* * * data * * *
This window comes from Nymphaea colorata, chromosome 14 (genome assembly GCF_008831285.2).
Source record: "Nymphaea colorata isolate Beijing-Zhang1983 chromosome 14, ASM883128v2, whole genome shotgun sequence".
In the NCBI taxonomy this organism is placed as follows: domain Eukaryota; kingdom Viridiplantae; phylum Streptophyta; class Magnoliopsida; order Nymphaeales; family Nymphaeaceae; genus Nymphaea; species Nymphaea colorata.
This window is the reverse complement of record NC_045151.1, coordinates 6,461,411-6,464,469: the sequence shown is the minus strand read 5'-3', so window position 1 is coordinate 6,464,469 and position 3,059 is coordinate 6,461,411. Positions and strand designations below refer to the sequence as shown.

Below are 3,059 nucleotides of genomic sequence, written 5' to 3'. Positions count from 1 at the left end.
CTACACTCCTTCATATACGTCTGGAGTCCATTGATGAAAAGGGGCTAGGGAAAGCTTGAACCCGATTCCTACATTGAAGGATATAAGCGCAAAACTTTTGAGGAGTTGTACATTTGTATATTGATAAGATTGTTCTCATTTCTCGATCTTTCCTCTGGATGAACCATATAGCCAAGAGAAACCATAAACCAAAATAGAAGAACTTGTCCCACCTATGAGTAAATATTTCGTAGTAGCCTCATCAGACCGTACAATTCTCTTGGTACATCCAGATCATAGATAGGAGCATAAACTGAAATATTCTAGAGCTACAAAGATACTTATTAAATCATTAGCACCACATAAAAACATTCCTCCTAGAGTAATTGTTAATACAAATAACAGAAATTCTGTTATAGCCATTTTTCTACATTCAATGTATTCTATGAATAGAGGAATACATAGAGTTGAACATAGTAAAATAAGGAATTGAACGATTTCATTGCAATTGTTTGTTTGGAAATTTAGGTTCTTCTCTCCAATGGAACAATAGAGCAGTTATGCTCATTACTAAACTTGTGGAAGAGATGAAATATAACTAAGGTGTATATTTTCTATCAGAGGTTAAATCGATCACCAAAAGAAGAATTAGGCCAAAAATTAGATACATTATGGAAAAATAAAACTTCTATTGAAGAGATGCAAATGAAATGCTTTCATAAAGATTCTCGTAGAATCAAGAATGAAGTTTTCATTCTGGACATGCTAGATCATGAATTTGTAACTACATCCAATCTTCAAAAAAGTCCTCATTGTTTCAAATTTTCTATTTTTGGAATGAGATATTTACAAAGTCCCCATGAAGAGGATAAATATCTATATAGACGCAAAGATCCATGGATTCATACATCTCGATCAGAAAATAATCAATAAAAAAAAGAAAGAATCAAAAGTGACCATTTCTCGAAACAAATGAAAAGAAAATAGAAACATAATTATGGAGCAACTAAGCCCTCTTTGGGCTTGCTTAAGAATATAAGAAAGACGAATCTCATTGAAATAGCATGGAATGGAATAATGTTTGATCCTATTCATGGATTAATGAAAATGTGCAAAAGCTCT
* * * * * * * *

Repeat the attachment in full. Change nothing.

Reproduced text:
This window comes from Nymphaea colorata, chromosome 14 (genome assembly GCF_008831285.2).
Source record: "Nymphaea colorata isolate Beijing-Zhang1983 chromosome 14, ASM883128v2, whole genome shotgun sequence".
In the NCBI taxonomy this organism is placed as follows: domain Eukaryota; kingdom Viridiplantae; phylum Streptophyta; class Magnoliopsida; order Nymphaeales; family Nymphaeaceae; genus Nymphaea; species Nymphaea colorata.
This window is the reverse complement of record NC_045151.1, coordinates 6,461,411-6,464,469: the sequence shown is the minus strand read 5'-3', so window position 1 is coordinate 6,464,469 and position 3,059 is coordinate 6,461,411. Positions and strand designations below refer to the sequence as shown.

Below are 3,059 nucleotides of genomic sequence, written 5' to 3'. Positions count from 1 at the left end.
CTACACTCCTTCATATACGTCTGGAGTCCATTGATGAAAAGGGGCTAGGGAAAGCTTGAACCCGATTCCTACATTGAAGGATATAAGCGCAAAACTTTTGAGGAGTTGTACATTTGTATATTGATAAGATTGTTCTCATTTCTCGATCTTTCCTCTGGATGAACCATATAGCCAAGAGAAACCATAAACCAAAATAGAAGAACTTGTCCCACCTATGAGTAAATATTTCGTAGTAGCCTCATCAGACCGTACAATTCTCTTGGTACATCCAGATCATAGATAGGAGCATAAACTGAAATATTCTAGAGCTACAAAGATACTTATTAAATCATTAGCACCACATAAAAACATTCCTCCTAGAGTAATTGTTAATACAAATAACAGAAATTCTGTTATAGCCATTTTTCTACATTCAATGTATTCTATGAATAGAGGAATACATAGAGTTGAACATAGTAAAATAAGGAATTGAACGATTTCATTGCAATTGTTTGTTTGGAAATTTAGGTTCTTCTCTCCAATGGAACAATAGAGCAGTTATGCTCATTACTAAACTTGTGGAAGAGATGAAATATAACTAAGGTGTATATTTTCTATCAGAGGTTAAATCGATCACCAAAAGAAGAATTAGGCCAAAAATTAGATACATTATGGAAAAATAAAACTTCTATTGAAGAGATGCAAATGAAATGCTTTCATAAAGATTCTCGTAGAATCAAGAATGAAGTTTTCATTCTGGACATGCTAGATCATGAATTTGTAACTACATCCAATCTTCAAAAAAGTCCTCATTGTTTCAAATTTTCTATTTTTGGAATGAGATATTTACAAAGTCCCCATGAAGAGGATAAATATCTATATAGACGCAAAGATCCATGGATTCATACATCTCGATCAGAAAATAATCAATAAAAAAAAGAAAGAATCAAAAGTGACCATTTCTCGAAACAAATGAAAAGAAAATAGAAACATAATTATGGAGCAACTAAGCCCTCTTTGGGCTTGCTTAAGAATATAAGAAAGACGAATCTCATTGAAATAGCATGGAATGGAATAATGTTTGATCCTATTCATGGATTAATGAAAATGTGCAAAAGCTCT